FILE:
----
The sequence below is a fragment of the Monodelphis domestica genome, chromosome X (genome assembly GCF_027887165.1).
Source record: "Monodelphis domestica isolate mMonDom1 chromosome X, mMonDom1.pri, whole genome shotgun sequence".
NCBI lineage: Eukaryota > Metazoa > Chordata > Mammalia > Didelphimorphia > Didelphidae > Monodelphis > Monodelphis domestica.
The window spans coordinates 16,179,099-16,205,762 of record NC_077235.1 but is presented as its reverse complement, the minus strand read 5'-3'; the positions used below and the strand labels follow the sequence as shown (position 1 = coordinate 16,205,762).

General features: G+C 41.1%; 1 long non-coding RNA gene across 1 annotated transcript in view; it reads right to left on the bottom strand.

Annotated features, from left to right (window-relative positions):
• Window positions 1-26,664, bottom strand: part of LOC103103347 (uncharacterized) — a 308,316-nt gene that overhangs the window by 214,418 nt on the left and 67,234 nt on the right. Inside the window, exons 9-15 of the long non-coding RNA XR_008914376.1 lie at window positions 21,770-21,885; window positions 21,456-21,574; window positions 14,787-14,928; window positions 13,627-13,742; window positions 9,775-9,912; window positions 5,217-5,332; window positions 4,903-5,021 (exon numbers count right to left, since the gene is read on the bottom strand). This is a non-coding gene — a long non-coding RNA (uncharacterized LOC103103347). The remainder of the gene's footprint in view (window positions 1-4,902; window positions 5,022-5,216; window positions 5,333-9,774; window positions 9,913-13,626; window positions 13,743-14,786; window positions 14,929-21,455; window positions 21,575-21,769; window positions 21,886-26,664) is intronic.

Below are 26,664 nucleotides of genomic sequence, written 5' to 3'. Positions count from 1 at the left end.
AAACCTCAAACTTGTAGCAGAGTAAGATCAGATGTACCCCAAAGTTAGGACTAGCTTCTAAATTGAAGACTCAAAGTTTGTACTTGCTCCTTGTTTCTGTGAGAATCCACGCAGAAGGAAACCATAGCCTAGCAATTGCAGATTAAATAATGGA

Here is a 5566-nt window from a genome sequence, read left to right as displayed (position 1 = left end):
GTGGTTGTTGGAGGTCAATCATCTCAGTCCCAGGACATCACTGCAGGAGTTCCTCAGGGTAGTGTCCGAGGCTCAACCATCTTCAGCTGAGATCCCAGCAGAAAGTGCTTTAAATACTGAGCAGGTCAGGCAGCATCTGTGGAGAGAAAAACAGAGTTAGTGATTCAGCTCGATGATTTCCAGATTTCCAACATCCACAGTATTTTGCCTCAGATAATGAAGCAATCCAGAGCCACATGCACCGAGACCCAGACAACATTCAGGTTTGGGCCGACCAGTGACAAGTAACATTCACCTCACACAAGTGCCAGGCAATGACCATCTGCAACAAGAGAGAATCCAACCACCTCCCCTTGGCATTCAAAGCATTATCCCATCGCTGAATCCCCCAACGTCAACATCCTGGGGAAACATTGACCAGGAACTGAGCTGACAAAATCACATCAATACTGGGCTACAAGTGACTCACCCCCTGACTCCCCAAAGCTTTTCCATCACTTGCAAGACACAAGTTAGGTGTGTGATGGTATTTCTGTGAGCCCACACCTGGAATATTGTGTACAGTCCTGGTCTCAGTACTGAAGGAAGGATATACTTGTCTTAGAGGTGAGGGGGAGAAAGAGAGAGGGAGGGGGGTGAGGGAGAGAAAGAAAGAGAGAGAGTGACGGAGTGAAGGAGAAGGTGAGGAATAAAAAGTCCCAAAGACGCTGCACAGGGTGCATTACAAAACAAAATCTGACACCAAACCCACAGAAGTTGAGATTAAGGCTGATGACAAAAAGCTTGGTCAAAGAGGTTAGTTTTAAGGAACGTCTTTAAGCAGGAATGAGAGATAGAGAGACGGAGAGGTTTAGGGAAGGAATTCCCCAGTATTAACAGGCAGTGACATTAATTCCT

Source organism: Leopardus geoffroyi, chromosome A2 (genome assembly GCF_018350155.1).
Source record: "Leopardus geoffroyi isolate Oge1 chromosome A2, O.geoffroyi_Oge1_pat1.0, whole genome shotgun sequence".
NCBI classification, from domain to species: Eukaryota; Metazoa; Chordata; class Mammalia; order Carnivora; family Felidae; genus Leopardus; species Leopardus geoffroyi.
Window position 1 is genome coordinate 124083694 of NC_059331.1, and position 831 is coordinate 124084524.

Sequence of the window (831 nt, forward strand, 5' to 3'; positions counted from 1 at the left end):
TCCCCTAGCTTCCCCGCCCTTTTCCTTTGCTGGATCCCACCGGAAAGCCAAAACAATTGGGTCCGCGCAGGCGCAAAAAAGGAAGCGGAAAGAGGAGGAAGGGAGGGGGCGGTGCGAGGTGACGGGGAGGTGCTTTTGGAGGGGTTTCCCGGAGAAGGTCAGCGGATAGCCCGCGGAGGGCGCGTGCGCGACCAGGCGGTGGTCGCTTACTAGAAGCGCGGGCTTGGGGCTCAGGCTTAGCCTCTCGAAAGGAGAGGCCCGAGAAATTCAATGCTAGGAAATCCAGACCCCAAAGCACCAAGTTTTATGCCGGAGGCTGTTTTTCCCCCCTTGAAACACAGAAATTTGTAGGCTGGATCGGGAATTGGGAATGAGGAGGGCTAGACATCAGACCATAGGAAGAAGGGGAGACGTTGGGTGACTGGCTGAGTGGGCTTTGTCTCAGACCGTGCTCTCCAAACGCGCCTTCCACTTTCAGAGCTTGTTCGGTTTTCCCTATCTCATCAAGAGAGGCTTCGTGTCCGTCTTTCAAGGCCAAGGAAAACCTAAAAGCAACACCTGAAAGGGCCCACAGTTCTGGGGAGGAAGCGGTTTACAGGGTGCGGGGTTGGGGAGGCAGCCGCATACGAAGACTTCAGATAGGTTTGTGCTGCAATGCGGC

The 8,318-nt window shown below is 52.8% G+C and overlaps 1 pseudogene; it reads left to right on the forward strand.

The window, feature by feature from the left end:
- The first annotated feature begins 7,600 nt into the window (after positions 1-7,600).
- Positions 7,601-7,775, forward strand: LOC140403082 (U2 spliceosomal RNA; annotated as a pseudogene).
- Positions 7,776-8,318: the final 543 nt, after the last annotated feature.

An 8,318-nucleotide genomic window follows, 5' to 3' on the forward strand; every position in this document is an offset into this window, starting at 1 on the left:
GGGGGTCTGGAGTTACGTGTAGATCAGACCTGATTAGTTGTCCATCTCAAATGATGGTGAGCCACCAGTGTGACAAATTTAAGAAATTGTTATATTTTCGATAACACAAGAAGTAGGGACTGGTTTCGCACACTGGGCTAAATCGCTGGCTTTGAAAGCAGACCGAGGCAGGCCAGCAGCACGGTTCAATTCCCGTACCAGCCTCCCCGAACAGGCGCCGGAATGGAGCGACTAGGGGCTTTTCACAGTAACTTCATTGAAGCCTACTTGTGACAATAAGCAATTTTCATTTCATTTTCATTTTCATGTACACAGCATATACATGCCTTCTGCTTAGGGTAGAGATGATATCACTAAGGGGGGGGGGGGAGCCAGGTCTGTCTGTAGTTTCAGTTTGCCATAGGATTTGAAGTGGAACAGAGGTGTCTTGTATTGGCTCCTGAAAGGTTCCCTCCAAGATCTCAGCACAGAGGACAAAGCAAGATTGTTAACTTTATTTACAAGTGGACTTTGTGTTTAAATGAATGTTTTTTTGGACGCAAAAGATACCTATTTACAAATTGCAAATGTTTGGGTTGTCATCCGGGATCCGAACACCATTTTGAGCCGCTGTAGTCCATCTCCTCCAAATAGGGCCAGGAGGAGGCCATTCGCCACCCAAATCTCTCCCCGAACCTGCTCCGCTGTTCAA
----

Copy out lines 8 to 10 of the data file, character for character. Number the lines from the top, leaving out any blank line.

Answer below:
Below are 26,664 nucleotides of genomic sequence, written 5' to 3'. Positions count from 1 at the left end.
AAACCTCAAACTTGTAGCAGAGTAAGATCAGATGTACCCCAAAGTTAGGACTAGCTTCTAAATTGAAGACTCAAAGTTTGTACTTGCTCCTTGTTTCTGTGAGAATCCACGCAGAAGGAAACCATAGCCTAGCAATTGCAGATTAAATAATGGA

Here is a 5566-nt window from a genome sequence, read left to right as displayed (position 1 = left end):